In the latest Container Insight Report released by Drewry, the advisors take a look at what the end-year numbers might look like for carriers, after Q1, 2016 saw some surprising findings, while giving three likely scenarios for global carriers by the year’s end.
The rate erosion was much worse than expected, but unit cost savings were bigger than predicted.
In Drewry’s most recent Container Forecaster it was predicted that the carrier industry could lose around US$6 billion in 2016.
Our rationale was that rapidly decreasing freight rates would overtake lower unit costs, with savings to the latter tempered by additional expense from more ship lay-ups (and reactivation), empty container repositioning and M&A integration.
The results for Q1, 2016 that have so far been published do show industry-wide losses and have not yet made Drewry change its headline forecast, but they have made us re-think some of the inputs.
From the admittedly smaller sample data, the preliminary findings are that freight rates crashed harder than expected, but the losses were softened by bigger unit cost savings.
While we may have misjudged the immediate direction of each input, they ultimately cancel each other out and Drewry believes it is still on course with its full-year loss forecast.
The available first-quarter results are patchy in as much that some carriers – Maersk Line and Matson – made an operating profit while others sank further into the red.
However, there are some universal trends, from double-digit revenue declines to worse operating margins.
Matson’s improved sales were in large part the result of its acquisition of Horizon Lines’ Alaska operations. Average freight rates were also a common feature with Maersk reporting a 26% year-on-year slump.
While the world’s largest carrier did see its EBIT decrease by 98% to $16 million, its first-quarter results defied expectations as most analysts were predicting further heavy losses after the $138 million loss incurred in Q4, 2015.
Maersk’s turnaround was achieved on the back of a 16% unit cost saving, helped by a 50% reduction in fuel expenditure. The Danish carrier’s data is not the easiest to interpret as its average freight rate for the period was below that of unit costs, which naturally implies a loss.
However, additional revenue from demurrage that is outside of the freight rate helped to push them into the black, while complicating matters further Maersk’s unit costs also includes income from its vessel sharing partners as a cost reduction so that unit cost reflects net slot-charter.
Maersk’s huge size differential to almost all of its peers means that it is not necessarily the best bellwether for the industry at large, as its profits and losses get multiplied by factors out of line with the competition.
Nonetheless, it seems that Maersk’s improving trend is also happening to the rest of the industry.
Based on the available sample the preliminary EBIT margin for the industry was -1.8%, which is a full percentage point better than recorded in Q4, 2015.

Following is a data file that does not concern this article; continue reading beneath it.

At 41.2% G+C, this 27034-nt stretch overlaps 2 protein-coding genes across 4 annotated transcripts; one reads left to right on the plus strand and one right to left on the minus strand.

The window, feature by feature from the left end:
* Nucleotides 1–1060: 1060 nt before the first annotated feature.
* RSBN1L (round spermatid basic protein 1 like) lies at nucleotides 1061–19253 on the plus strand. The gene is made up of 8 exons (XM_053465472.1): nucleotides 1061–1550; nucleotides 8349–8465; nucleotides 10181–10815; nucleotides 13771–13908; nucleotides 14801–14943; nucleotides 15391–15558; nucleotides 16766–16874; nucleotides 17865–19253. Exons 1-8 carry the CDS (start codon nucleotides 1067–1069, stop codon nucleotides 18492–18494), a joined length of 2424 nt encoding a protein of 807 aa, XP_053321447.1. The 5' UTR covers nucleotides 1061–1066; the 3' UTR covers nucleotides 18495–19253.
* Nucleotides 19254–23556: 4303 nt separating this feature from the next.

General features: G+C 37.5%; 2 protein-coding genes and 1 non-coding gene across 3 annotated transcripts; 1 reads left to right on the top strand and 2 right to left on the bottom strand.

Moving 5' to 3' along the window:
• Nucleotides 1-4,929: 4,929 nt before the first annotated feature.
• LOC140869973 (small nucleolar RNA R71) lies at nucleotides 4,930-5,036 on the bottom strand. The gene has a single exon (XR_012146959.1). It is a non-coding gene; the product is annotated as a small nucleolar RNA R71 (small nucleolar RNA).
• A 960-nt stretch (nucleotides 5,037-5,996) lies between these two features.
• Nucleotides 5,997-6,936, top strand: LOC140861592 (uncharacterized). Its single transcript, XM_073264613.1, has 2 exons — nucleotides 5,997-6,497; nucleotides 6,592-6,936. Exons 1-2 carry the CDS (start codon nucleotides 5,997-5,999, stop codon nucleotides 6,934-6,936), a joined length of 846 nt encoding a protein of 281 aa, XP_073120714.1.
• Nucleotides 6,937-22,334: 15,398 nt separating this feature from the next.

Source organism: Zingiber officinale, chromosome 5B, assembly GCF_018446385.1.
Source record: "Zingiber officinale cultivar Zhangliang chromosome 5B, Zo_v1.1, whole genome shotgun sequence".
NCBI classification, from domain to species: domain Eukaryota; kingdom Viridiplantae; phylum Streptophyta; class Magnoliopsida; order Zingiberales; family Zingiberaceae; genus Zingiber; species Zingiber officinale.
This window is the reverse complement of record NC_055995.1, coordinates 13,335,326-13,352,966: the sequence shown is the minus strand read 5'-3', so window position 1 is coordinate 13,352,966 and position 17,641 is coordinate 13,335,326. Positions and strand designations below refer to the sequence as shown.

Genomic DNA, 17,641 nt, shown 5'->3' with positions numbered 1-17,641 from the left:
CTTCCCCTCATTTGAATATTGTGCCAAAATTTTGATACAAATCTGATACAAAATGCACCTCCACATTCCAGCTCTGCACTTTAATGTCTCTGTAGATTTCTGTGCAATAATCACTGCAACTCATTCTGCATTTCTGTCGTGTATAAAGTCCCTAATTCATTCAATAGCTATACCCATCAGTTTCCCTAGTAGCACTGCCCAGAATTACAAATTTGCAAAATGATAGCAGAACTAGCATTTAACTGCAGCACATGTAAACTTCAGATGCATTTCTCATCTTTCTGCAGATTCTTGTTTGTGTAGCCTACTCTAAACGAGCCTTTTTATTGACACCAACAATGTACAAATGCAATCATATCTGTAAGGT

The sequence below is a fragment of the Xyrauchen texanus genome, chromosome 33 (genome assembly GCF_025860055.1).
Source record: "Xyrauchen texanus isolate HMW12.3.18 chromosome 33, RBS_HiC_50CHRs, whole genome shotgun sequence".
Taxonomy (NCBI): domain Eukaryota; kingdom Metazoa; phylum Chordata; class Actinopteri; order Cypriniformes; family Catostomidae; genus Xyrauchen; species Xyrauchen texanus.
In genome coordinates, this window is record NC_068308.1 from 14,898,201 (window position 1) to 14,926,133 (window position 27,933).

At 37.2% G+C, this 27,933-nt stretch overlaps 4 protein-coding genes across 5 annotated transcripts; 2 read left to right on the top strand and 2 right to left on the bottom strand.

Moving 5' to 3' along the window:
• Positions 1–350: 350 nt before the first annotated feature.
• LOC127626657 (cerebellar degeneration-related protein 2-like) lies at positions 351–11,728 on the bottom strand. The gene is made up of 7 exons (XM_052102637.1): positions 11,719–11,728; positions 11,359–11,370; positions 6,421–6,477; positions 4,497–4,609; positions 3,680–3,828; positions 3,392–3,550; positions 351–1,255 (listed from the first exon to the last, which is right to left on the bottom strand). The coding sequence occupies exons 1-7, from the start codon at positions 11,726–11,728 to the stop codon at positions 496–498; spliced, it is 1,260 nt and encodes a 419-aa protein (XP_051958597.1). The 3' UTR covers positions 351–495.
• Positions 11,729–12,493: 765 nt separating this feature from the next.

Carriers may still be losing money but they have at least halted the quarter-by-quarter deterioration that started from Q2, 2015.
Earnings before interest and tax margins for carriers. (Source: Drewry)
Drewry calculates that the carrier industry made an operating profit of around $5 billion in 2015 as they were able to keep unit costs below unit revenue for most of the year.
The gap between the two inputs narrowed as the year progressed; hence why the operating margin diminished with each passing quarter until unit costs exceeded unit revenue in Q4, 2015.
While the early data suggest they remain the wrong side from carriers’ point of view the differential narrowed to $16/TEU in Q1, 2016, from $25/TEU in Q4, 2015.
How carriers align those two lines will dictate whether they can avoid heavy losses or even turn another profit again this year.
The prognosis is not great. The fact that carriers have not had any success in raising spot market freight rates – baring some temporary GRI-induced hikes – and anecdotal reports of significantly reduced contract rates suggest that worse is still to come on the revenue side, while bunker prices have been steadily creeping upwards since mid-January.
To try to give a feel for what carrier profits/losses might look like by December 31, 2016, Drewry has presented three possible scenarios, ordered by Drewry’s opinion on their likelihood of happening.
Each scenario is influenced by changes to the unit revenues and costs and we have not amended our demand forecast in any of them.
3 likely scenarios for global carriers (Source: Drewry)
Drewry believes the chances of carriers making a profit this year are fairly remote as they will not be able to prevent rates from falling harder than costs.
The Drewry View: Carrier profit margins in 2016 will be influenced by big swings on both prices and costs, but as things stand carriers will lose between $6-10 billion this year. Repeating the same cost savings will get tougher as the year progresses with bunkers on the rise, making it even more important for carriers to get freight rates off the floor.